When I got back to the suite, Cabral had gone out. Wilkes had been waiting for my return, in case Joe Dias called early. After he left, I paced the room for a while, dispirited and irritable, then tried to catch up on some sleep. Uselessly. I alternated tracing cracks in the ceiling and staring at the phone.
I did have a life. Or at least, I used to have one. I had places to go and things to do. But I knew that I would make no move to leave. It wasn’t just Raven, either; there were too many unexplored possibilities in this new situation.
Wilkes and the Senator came in just as the phone rang. It was Joe. After I hung up, the Senator asked, “Well?”
“A week ago, someone torched Harvey Jacks’ office. Joe’s investigator talked to his wife. She didn’t know much, but she said Jacks had bragged about working for a big-wig in Sacramento. And Jacks had said she, not he, when referring to the big-wig. But he never named her. Seems he was very closed mouthed.”
“What was left of the office?”
“Not much. Joe’s willing to investigate further, but he did this much as a favor to me. I won’t ask him to do more without paying him. He has a living to make.”
“Call back and hire him in my name.”
I did, then covered the receiver and asked, “Anything else?”
Cabral looked at Wilkes, who shook his head. After I had hung up, Wilkes observed, “If Jacks was into blackmail, he would have had more than one copy of his evidence, and it wouldn’t have been in a file cabinet in his office.”
“Let’s go back to the beginning,” the Senator said. “We’ll hear your story again, Ian, and look for anything we might have missed so far. I am not clear on timing and motivation, and I don’t understand how Davis and Alan found you so quickly in Marseille.”
I told the story again, sexually censored. I was talking to Raven’s father, after all. Wilkes sat at the table with a pad, taking notes. Cabral said nothing until I reached the fight on the Wahini in Marseille. Then he interrupted, “How much time was there between when Ramona called California and when the thugs jumped you?”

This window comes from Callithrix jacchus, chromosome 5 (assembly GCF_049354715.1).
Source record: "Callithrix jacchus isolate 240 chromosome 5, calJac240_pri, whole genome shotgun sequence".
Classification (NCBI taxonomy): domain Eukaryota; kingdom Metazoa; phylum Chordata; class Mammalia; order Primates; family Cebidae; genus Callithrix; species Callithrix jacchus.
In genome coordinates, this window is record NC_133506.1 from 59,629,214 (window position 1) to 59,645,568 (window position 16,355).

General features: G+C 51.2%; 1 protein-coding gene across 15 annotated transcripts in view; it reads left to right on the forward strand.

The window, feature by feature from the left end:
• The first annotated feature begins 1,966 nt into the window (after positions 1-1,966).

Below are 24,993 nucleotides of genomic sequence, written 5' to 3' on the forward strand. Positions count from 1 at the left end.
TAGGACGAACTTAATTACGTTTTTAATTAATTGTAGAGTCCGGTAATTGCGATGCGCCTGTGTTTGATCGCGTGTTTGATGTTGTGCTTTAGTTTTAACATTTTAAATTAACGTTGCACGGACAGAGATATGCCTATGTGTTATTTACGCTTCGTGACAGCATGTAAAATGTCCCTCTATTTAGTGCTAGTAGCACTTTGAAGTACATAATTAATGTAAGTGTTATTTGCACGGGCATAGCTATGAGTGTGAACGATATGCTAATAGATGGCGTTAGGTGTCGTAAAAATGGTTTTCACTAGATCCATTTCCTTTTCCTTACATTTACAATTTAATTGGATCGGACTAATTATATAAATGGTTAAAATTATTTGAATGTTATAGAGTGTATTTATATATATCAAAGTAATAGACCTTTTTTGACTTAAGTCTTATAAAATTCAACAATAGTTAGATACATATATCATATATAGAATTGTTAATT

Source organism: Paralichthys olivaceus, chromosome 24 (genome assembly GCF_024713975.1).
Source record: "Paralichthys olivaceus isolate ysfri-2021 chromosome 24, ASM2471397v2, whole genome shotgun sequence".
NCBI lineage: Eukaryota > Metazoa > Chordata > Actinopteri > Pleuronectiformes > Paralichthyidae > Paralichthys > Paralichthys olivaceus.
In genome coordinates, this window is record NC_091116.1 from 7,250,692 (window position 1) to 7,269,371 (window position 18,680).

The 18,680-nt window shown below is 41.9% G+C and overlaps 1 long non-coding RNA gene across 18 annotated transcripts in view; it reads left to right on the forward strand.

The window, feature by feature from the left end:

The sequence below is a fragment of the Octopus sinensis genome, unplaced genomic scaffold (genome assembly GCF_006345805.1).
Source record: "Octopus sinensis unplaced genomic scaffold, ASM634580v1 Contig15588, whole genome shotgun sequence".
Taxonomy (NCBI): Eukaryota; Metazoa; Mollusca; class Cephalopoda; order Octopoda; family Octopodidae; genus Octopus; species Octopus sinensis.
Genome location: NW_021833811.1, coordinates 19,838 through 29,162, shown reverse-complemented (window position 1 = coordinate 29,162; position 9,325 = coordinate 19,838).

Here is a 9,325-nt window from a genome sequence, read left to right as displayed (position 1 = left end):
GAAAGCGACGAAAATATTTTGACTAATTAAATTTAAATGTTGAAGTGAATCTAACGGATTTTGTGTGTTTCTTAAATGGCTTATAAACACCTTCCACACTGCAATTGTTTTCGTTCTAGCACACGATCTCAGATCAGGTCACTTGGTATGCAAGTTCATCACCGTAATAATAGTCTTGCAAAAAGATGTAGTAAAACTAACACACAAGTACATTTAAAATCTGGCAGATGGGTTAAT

“Mid-morning of one day until the following evening. Maybe thirty hours.”
“Ed, make a note to check every airline with departing flights for Europe, particularly Paris, starting at the time of Ramona’s call and carrying forward twenty hours. Look for James Davis and anyone with a last name of Allen or a first name of Alan, under any variation of spelling. I’m particularly interested in how they paid for their trips.”
“Senator, you are asking a lot. The Bureau isn’t going to do that just as a favor. If you want to keep using them, you are going to have to make an official report on what happened to your daughter.”
Cabral said, “Shit.” It was the first coarse thing that had cracked his urbanity. Either he was beginning to accept my presence, or this was cutting close. Maybe both.
It helped bring some things into focus. Raven’s loose living would be an embarrassment to the Senator. What had happened to her since Bermuda would be a tabloid reporter’s dream come true. I could see the headlines in the Enquirer.
“Dammit, Ed, we need that information.”
Wilkes did not answer.
“You’re right, of course. It is asking too much. But we need to know. How else can we find out?”
“I could go ask,” Wilkes said.
“And flash your badge. That would be the end of you with the Bureau.”
“No, Ed, I won’t let you. Besides, I need for you to stay inside.”
“I can find out without showing a badge or admitting my name. There are ways to finesse these things, but I would need to be on the spot.” Then he glanced sideways at me and raised a questioning eyebrow.
“Don’t mind me,” I said. “I find all this fascinating.” more tomorrow